Brain Structures & Functions
Counsel from Rancho Santa Fe Brain Injury Lawyers
As the brain is the control system for all of your body's functions, damage to it could result in injuries with symptoms that appear in other parts of the body like an arm or the stomach, rather than the head. Understanding how the brain works and what side effects occur from damage can help you identify if you have suffered a brain injury. The information here should be used to suggest to your doctor that you may have a brain injury-not to diagnose yourself. If you even suspect that you have a brain injury you should always consult with a medical expert.
After discovering you have a brain injury, call (858) 247-3828 to speak with our Rancho Santa Fe brain injury attorneys about legal recourse.
The brain is responsible for processing thought, smell, vision, memory, and touch. Head trauma can impact any of these functions and possibly leave the victim disabled. Below we overview the structures of the brain and their various functions. If you have an approximate guess as to what part of the brain is damaged, you may be able to help a doctor identify the injury faster.
The brain stem is connected to the spinal cord and is responsible for relaying sensations to the brain. Individuals who have experienced damage to the brain stem may lose feeling in certain parts of their bodies, and may even become paralyzed. Heart rate and breathing are also regulated by this area. If you noticed any irregularities in your heart or are having trouble breathing, consider having a doctor examine the brain stem.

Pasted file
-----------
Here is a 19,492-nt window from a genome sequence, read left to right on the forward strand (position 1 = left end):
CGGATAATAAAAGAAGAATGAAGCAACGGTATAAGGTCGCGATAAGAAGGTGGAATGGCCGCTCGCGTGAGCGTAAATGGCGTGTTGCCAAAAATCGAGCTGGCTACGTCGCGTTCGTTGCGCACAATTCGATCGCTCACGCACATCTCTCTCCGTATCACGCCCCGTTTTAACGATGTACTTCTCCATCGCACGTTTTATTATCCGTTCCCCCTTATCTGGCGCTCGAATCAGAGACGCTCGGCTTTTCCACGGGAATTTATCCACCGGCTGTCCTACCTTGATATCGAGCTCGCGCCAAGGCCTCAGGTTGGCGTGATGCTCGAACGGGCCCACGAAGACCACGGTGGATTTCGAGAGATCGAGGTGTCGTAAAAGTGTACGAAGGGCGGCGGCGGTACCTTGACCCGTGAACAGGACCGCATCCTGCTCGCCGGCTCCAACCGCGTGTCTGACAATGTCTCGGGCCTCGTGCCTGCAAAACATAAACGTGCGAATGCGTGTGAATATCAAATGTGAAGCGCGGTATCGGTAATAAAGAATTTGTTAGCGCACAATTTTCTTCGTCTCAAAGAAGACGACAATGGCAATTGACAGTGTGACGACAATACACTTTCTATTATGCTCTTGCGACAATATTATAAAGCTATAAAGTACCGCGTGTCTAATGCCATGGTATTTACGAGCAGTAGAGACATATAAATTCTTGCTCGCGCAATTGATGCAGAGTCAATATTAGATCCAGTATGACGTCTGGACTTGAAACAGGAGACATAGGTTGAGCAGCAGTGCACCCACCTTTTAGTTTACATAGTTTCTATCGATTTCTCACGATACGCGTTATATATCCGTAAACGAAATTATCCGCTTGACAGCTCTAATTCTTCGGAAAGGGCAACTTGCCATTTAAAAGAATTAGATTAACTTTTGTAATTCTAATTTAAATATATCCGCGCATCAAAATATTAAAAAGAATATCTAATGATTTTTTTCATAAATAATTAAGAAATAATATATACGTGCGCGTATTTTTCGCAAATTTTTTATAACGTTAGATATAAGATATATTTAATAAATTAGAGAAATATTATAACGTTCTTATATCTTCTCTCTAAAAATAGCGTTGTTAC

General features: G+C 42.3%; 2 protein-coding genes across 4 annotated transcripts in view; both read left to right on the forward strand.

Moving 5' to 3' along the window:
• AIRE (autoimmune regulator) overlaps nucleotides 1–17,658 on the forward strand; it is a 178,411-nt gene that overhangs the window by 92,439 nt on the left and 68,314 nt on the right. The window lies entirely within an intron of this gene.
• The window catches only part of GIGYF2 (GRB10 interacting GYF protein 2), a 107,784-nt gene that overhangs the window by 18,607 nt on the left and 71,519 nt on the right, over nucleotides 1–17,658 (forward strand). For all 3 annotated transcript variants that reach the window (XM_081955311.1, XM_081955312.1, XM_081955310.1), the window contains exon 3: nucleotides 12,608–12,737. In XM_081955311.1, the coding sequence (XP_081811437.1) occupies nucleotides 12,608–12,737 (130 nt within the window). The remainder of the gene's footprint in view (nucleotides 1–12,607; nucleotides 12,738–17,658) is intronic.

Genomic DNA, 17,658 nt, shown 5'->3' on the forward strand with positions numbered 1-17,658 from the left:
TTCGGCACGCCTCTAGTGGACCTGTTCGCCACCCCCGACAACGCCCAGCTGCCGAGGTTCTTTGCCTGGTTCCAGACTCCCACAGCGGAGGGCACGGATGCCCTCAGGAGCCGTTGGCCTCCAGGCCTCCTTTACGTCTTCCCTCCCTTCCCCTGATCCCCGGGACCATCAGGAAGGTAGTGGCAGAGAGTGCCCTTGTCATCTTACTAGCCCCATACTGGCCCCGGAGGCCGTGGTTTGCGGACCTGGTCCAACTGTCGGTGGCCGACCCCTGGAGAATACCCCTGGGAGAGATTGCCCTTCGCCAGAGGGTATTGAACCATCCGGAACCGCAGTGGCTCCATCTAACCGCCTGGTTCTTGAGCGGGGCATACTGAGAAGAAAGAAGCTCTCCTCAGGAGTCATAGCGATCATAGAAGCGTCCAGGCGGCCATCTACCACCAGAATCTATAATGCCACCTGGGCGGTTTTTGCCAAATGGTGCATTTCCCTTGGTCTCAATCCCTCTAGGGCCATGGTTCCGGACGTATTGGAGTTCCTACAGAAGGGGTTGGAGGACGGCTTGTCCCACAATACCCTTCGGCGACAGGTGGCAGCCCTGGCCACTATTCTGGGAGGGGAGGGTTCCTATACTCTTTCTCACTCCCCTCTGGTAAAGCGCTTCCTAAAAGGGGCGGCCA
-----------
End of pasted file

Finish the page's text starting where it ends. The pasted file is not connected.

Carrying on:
The cerebrum consists of four lobes, each controlling different functions in the brain. Damage to this area can manifest many different symptoms throughout the body.
Overview of the Cerebrum lobs:
- Frontal lobe - This lobe controls personality and reasoning. If someone's behavior has seemed strange after trauma to the head, their frontal lobe could have been damaged.
- Temporal lobe - Memories are stored in this area. Keep an eye out if a victim of an accident has trouble recalling things, or difficulty speaking, as these could both be signs of a temporal lobe damage.
- Parietal lobe - The parietal lobe interprets sensory input, helping people recognize touch sensations and sight.
- Occipital lobe - Visual stimuli are interpreted here. If someone has trouble seeing, but their eyes are fine, ask a doctor to examine the occipital lobe.
The cerebellum is located in the back of the brain. Its job is to control coordination and muscle movement. When someone has suffered a blow to the back of the head, they may have trouble standing or keeping balance. Involuntary muscle spasms might also occur. These are all symptoms of damage to the cerebellum.
This area of the brain controls appetite, body temperature, emotions, and sleep. Mood swings and loss of appetite are common indicators of a head injury that impacted the diencephalon. Another symptom is unprompted insomnia or drowsiness.
Ready to Consult with an Expert? Call Today!
If you are in need of a doctor capable of identifying head trauma, contact our Rancho Santa Fe brain injury lawyers for help. We have worked with numerous others who have experienced these injuries and are familiar with local medical professionals that have experience with these accidents.
Even if your injury did not cause brain damage, we can review the circumstances of your accident to determine if you have grounds to pursue a personal injury lawsuit.
For a free consultation with a legal professional regarding brain injuries, call (858) 247-3828.